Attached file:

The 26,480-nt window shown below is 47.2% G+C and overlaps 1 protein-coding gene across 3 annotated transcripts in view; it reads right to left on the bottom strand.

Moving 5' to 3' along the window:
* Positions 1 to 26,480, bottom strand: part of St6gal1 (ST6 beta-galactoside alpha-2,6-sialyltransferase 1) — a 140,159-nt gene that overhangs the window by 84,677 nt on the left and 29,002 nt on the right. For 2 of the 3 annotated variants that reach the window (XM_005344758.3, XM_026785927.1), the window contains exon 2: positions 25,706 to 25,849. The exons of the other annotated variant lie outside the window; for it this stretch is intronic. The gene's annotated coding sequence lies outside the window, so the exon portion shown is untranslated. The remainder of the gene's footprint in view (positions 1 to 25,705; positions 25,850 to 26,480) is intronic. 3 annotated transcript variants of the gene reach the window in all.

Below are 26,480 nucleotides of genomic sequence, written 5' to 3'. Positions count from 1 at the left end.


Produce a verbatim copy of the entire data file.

The 26,480-nt window shown below is 47.2% G+C and overlaps 1 protein-coding gene across 3 annotated transcripts in view; it reads right to left on the bottom strand.

Moving 5' to 3' along the window:
* Positions 1 to 26,480, bottom strand: part of St6gal1 (ST6 beta-galactoside alpha-2,6-sialyltransferase 1) — a 140,159-nt gene that overhangs the window by 84,677 nt on the left and 29,002 nt on the right. For 2 of the 3 annotated variants that reach the window (XM_005344758.3, XM_026785927.1), the window contains exon 2: positions 25,706 to 25,849. The exons of the other annotated variant lie outside the window; for it this stretch is intronic. The gene's annotated coding sequence lies outside the window, so the exon portion shown is untranslated. The remainder of the gene's footprint in view (positions 1 to 25,705; positions 25,850 to 26,480) is intronic. 3 annotated transcript variants of the gene reach the window in all.

Below are 26,480 nucleotides of genomic sequence, written 5' to 3'. Positions count from 1 at the left end.